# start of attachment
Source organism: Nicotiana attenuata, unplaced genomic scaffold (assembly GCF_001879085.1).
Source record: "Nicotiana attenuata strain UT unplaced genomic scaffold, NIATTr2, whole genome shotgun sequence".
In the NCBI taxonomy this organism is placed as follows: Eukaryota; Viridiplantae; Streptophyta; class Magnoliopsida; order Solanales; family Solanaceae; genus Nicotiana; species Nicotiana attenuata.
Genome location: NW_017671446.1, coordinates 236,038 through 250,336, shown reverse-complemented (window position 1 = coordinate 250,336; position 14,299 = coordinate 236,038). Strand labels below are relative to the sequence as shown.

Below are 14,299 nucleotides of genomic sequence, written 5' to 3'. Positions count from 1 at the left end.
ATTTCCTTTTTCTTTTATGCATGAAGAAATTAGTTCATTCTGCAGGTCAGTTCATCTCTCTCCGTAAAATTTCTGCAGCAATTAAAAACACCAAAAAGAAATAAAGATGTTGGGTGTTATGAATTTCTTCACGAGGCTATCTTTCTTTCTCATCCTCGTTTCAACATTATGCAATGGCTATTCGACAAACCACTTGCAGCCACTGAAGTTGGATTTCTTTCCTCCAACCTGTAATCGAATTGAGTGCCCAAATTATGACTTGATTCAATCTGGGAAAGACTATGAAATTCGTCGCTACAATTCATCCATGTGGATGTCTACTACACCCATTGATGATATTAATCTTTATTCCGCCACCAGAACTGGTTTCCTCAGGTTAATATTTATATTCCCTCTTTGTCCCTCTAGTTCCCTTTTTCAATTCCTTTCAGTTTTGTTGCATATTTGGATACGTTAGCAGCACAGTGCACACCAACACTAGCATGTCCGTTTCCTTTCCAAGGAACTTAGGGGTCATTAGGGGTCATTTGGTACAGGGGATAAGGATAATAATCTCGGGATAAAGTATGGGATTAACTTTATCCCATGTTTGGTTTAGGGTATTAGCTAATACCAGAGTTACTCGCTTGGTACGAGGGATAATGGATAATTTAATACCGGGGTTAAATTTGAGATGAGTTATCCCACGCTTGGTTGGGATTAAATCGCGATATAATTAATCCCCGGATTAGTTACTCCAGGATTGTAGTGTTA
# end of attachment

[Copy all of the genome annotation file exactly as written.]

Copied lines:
Source organism: Nicotiana attenuata, unplaced genomic scaffold (assembly GCF_001879085.1).
Source record: "Nicotiana attenuata strain UT unplaced genomic scaffold, NIATTr2, whole genome shotgun sequence".
In the NCBI taxonomy this organism is placed as follows: Eukaryota; Viridiplantae; Streptophyta; class Magnoliopsida; order Solanales; family Solanaceae; genus Nicotiana; species Nicotiana attenuata.
Genome location: NW_017671446.1, coordinates 236,038 through 250,336, shown reverse-complemented (window position 1 = coordinate 250,336; position 14,299 = coordinate 236,038). Strand labels below are relative to the sequence as shown.

Below are 14,299 nucleotides of genomic sequence, written 5' to 3'. Positions count from 1 at the left end.
ATTTCCTTTTTCTTTTATGCATGAAGAAATTAGTTCATTCTGCAGGTCAGTTCATCTCTCTCCGTAAAATTTCTGCAGCAATTAAAAACACCAAAAAGAAATAAAGATGTTGGGTGTTATGAATTTCTTCACGAGGCTATCTTTCTTTCTCATCCTCGTTTCAACATTATGCAATGGCTATTCGACAAACCACTTGCAGCCACTGAAGTTGGATTTCTTTCCTCCAACCTGTAATCGAATTGAGTGCCCAAATTATGACTTGATTCAATCTGGGAAAGACTATGAAATTCGTCGCTACAATTCATCCATGTGGATGTCTACTACACCCATTGATGATATTAATCTTTATTCCGCCACCAGAACTGGTTTCCTCAGGTTAATATTTATATTCCCTCTTTGTCCCTCTAGTTCCCTTTTTCAATTCCTTTCAGTTTTGTTGCATATTTGGATACGTTAGCAGCACAGTGCACACCAACACTAGCATGTCCGTTTCCTTTCCAAGGAACTTAGGGGTCATTAGGGGTCATTTGGTACAGGGGATAAGGATAATAATCTCGGGATAAAGTATGGGATTAACTTTATCCCATGTTTGGTTTAGGGTATTAGCTAATACCAGAGTTACTCGCTTGGTACGAGGGATAATGGATAATTTAATACCGGGGTTAAATTTGAGATGAGTTATCCCACGCTTGGTTGGGATTAAATCGCGATATAATTAATCCCCGGATTAGTTACTCCAGGATTGTAGTGTTA